Vermont Interfaith Power and Light

A faith-based response to global climate change

Vermont Interfaith Power and Light: Protecting God's Environment

It's right there in Genesis I. After creating all the critters, God instructs humankind to "fill the earth and subdue it, rule over the fish in the sea, the birds of heaven, and every living thing that moves upon the earth." Later, when Noah's crew finally get shore leave, God says of the fish, birds and beasts, "They are given unto your hands."

Subdue, rule: These injunctions have long been taken by literalist believers as something akin to 007's license to kill: Nature is ours to despoil. God said so.

Fact-based concern about animal extinctions or deforestation was mere scientific mechanism; social action to prevent environmental damage was godless humanism. In the eyes of many of the conservative faithful, pro-environment views became linked with other liberal stances like those on abortion and homosexuality.

The absence of support among this huge population – the faithful — has greatly impeded progress on environmental policy. And for many believers, the stigma begat a painful personal conflict, pitting concern and reverence for the natural world against the desire to abide by prevailing church doctrine.

That's changing fast. Religious people of any persuasion now have many opportunities for – and moral support for — faith-based environmental action.

Among the leaders in this process is Interfaith Power and Light, a nationwide organization with chapters in 23 states, including our own. The Vermont branch was founded in 2003 and is now a growing alliance of individuals and congregations. Governed by a board of directors of diverse faiths, VtIPL offers activities to engage the faithful individually, as congregations, or in "eco-teams." Its newsletter features a calendar of action opportunities, tips for cutting energy use and carbon emissions, and spiritual discussion of environmental issues.

Wes Sanders, VtIPL's vice president, leads eco-teams in discussions of "The Low Carbon Diet" by David Gershon, and then helps participants work through its carbon emission-reduction program. Other board members make presentations on climate change to congregations and conduct free energy audits of religious buildings.

IPL is part of a growing national movement in which believers engage in moral consideration of environmental issues and take action as a form of religious practice.

The National Religious Partnership for the Environment (NRPE) believes that "environment is fundamentally a religious issue" and urges the faithful to "bring a moral voice to debates" on environmental policy. Their website at www.nrpe.org provides links to other faith-based organizations, and suggests actions related to food and agriculture, energy, sustainable economics, water, and climate change.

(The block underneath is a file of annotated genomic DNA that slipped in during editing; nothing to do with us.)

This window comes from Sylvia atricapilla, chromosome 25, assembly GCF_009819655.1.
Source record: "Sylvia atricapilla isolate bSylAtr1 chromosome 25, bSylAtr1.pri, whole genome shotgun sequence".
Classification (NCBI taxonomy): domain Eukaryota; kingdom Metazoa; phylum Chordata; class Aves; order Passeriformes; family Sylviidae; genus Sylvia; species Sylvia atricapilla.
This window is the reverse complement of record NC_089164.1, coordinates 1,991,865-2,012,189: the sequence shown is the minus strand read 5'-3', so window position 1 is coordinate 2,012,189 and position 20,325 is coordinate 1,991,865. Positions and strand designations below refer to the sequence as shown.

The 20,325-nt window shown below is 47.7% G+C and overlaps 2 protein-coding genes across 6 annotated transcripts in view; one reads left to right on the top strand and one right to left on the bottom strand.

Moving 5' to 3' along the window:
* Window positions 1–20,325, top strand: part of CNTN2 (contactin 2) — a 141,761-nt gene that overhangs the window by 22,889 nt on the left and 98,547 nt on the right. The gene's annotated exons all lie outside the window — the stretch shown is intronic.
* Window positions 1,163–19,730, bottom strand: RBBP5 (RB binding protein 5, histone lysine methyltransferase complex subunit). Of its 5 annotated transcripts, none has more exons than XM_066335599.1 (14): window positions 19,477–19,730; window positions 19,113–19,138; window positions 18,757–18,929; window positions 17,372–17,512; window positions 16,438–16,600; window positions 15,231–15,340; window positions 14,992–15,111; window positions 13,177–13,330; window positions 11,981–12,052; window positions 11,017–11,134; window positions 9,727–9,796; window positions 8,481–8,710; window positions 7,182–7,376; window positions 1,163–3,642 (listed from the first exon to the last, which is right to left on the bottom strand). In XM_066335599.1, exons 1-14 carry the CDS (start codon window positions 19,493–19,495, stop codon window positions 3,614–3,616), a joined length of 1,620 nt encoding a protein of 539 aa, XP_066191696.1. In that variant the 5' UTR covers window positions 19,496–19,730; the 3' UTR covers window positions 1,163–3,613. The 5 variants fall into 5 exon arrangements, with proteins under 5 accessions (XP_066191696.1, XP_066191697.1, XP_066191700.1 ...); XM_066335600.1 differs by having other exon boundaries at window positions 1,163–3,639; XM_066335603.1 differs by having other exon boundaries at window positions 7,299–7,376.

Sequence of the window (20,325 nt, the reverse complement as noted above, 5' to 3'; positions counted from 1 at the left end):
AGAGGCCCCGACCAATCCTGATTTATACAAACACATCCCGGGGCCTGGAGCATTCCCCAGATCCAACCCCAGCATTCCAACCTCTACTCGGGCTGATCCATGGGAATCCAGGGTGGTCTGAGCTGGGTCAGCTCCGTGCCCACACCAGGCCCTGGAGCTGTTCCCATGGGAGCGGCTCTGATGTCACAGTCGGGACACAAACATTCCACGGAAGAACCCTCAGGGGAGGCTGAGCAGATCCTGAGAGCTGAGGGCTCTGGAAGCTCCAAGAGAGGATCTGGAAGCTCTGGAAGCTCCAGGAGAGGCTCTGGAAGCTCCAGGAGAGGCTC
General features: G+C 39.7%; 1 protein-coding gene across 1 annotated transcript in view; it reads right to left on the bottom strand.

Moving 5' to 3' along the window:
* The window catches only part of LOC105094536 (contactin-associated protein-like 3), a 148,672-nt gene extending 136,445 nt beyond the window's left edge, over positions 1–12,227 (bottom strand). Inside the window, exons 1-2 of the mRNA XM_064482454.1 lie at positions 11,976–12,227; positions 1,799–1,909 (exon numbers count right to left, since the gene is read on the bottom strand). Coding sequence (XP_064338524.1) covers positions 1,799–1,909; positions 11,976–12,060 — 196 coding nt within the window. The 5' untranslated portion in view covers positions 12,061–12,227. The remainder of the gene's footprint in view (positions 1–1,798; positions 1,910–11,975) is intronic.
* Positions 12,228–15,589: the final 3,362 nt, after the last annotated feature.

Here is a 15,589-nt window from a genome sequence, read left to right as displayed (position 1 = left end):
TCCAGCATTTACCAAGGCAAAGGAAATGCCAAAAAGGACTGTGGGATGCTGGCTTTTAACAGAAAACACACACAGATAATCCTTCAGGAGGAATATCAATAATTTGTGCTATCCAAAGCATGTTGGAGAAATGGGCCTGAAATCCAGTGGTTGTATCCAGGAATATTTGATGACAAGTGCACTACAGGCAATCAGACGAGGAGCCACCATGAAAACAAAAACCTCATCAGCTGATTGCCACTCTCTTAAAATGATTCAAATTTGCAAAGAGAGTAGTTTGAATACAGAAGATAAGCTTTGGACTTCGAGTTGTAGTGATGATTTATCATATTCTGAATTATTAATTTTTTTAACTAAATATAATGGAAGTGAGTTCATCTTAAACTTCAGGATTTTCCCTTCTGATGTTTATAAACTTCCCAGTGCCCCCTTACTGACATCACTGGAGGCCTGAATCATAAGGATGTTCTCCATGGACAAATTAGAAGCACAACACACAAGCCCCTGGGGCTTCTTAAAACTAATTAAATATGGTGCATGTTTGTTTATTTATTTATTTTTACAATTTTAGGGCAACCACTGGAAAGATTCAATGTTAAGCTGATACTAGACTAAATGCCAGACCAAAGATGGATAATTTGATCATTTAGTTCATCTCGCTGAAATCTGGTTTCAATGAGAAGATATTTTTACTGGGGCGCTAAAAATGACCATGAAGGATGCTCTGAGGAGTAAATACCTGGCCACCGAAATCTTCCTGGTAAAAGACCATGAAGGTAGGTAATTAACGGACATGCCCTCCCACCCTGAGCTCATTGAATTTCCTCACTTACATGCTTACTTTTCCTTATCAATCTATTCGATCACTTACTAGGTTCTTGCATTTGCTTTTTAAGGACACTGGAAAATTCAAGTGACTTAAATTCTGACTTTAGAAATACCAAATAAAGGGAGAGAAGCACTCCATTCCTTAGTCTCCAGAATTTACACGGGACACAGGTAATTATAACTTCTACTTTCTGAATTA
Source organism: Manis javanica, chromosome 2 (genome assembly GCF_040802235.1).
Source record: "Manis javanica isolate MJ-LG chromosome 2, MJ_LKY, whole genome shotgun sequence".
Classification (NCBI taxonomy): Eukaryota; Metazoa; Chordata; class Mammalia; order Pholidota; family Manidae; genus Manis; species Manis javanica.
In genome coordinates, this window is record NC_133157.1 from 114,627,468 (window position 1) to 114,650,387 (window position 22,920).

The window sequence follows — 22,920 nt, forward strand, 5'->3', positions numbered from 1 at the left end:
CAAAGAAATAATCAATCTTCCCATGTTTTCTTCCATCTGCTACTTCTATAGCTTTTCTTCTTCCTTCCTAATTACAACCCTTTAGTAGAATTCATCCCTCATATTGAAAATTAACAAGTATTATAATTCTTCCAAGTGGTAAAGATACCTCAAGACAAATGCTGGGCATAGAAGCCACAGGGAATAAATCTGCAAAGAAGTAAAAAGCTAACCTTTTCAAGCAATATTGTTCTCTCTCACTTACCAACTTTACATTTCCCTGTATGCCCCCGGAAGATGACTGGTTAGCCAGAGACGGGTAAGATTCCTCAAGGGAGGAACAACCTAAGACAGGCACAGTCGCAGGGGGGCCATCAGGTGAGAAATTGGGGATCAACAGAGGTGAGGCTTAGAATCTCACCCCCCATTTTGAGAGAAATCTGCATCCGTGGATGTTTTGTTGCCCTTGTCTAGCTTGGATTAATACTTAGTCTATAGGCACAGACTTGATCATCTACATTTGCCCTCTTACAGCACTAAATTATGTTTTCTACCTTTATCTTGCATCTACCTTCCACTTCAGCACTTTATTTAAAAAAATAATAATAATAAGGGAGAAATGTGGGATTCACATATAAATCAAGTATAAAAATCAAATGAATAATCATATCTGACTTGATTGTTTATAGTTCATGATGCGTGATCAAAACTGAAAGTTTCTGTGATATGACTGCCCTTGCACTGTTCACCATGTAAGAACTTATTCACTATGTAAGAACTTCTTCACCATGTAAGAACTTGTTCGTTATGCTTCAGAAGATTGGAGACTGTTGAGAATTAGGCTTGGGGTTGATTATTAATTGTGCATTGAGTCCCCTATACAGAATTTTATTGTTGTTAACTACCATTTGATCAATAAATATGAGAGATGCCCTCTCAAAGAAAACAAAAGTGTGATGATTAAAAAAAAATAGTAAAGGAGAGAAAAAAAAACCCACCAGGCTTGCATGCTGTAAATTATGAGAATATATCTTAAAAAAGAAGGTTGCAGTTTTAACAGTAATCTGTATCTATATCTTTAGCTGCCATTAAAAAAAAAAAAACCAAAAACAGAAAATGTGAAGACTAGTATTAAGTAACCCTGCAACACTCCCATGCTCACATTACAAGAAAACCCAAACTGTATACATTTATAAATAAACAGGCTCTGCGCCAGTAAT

The Coalition on the Environment and Jewish Life works to engage Jews in initiatives such as resisting oil drilling in the Artic Wildlife Refuge and fighting climate change. COEJL's website at www.coejl.org provides citations from Talmudic texts as rationale for environmental action and hosts discussion forums; COEJL programs help synagogues improve energy efficiency and cut harmful environmental impacts.

The Environmental Justice program of the U.S. Conference of Catholic Bishops "calls all Catholics to a deeper respect for God's creation and engages parishes in activities that deal with environmental action." Its initiatives, many of them described at www.usccb.org, help Catholics become "faithful stewards of God's creation."

That principle — stewardship — is the movement's spiritual foundation. Often distilled by the term "creation care," the idea is that our concern for the environment stems from a moral obligation to honor the creator's work.

That's where debate has been wrapped around the axle: How do we interpret words historically translated as "subdue," "rule," "dominion"? Increasingly, these translations are being challenged on a linguistic, moral, and practical basis.

Probably no other denomination has been more resistant to environmental values — and as torn by differences of opinion about them — than the Evangelical churches. Embedded in the so-called "red states" and strongly conservative demographic groups, these churches have been slow to change.

But even they are evolving. Green Evangelical leader Richard Cizik, a literalist believer and staunch pro-Bush Republican, translates God's command to humans as "to watch over and care for" the natural world and all living things.

The Evangelical Environmental Network offers a straightforward rationale for creation care: "Because we worship and honor the Creator, we seek to cherish and care for the creation." And, according to their Web site at www.creationcare.org, despoiling the creation is a sin. The EEN's "Declaration" cites seven environmental degradations, including animal extinction and alteration of the atmosphere, as untenable attacks upon God's own handiwork.

I don't participate in any organized religion, but I see great hope in the enlistment of religious commitments in the cause of environmental preservation. Perhaps, aided by the energies of the faithful, we'll begin to realize the sweet vision of Psalm 96: "Let the heavens be glad and the Earth rejoice; let the sea and what fills it resound; let the plains be joyful and all that is in them; then let all of the trees rejoice."

To connect with other Vermonters in faith-based environmental action and discussion, visit Vermont Interfaith Power & Light's website at www.vtipl.org.

Daniel Hecht is a novelist and executive director of the Vermont Environmental Consortium. For more information on any Green Grapevine column, contact vec@norwich.edu.

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